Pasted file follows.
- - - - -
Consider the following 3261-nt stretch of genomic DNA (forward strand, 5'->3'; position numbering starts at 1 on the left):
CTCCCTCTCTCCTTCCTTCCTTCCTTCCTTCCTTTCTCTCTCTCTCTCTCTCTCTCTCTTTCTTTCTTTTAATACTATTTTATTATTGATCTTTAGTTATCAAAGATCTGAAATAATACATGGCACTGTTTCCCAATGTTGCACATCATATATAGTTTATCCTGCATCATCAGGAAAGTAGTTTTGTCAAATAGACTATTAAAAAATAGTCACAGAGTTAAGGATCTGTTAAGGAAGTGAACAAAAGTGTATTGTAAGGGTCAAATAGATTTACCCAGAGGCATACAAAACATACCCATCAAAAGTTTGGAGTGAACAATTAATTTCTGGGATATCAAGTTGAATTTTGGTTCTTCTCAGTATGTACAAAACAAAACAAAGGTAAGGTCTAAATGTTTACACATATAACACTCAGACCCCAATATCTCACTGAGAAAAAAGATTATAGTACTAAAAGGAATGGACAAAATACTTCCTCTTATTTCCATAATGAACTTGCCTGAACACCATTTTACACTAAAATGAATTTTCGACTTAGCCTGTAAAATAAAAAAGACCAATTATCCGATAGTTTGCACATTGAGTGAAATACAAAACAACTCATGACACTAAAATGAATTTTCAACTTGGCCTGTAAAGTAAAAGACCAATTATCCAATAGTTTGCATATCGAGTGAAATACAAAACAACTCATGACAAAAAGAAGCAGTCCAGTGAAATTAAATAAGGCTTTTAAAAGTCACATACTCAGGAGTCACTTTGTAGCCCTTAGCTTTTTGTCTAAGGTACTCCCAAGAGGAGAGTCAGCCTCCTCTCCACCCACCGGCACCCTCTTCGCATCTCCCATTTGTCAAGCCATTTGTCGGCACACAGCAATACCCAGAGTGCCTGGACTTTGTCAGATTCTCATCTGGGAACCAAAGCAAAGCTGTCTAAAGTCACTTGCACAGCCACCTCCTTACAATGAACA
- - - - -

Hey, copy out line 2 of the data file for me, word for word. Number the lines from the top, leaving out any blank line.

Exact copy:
CTCCCTCTCTCCTTCCTTCCTTCCTTCCTTCCTTTCTCTCTCTCTCTCTCTCTCTCTCTTTCTTTCTTTTAATACTATTTTATTATTGATCTTTAGTTATCAAAGATCTGAAATAATACATGGCACTGTTTCCCAATGTTGCACATCATATATAGTTTATCCTGCATCATCAGGAAAGTAGTTTTGTCAAATAGACTATTAAAAAATAGTCACAGAGTTAAGGATCTGTTAAGGAAGTGAACAAAAGTGTATTGTAAGGGTCAAATAGATTTACCCAGAGGCATACAAAACATACCCATCAAAAGTTTGGAGTGAACAATTAATTTCTGGGATATCAAGTTGAATTTTGGTTCTTCTCAGTATGTACAAAACAAAACAAAGGTAAGGTCTAAATGTTTACACATATAACACTCAGACCCCAATATCTCACTGAGAAAAAAGATTATAGTACTAAAAGGAATGGACAAAATACTTCCTCTTATTTCCATAATGAACTTGCCTGAACACCATTTTACACTAAAATGAATTTTCGACTTAGCCTGTAAAATAAAAAAGACCAATTATCCGATAGTTTGCACATTGAGTGAAATACAAAACAACTCATGACACTAAAATGAATTTTCAACTTGGCCTGTAAAGTAAAAGACCAATTATCCAATAGTTTGCATATCGAGTGAAATACAAAACAACTCATGACAAAAAGAAGCAGTCCAGTGAAATTAAATAAGGCTTTTAAAAGTCACATACTCAGGAGTCACTTTGTAGCCCTTAGCTTTTTGTCTAAGGTACTCCCAAGAGGAGAGTCAGCCTCCTCTCCACCCACCGGCACCCTCTTCGCATCTCCCATTTGTCAAGCCATTTGTCGGCACACAGCAATACCCAGAGTGCCTGGACTTTGTCAGATTCTCATCTGGGAACCAAAGCAAAGCTGTCTAAAGTCACTTGCACAGCCACCTCCTTACAATGAACA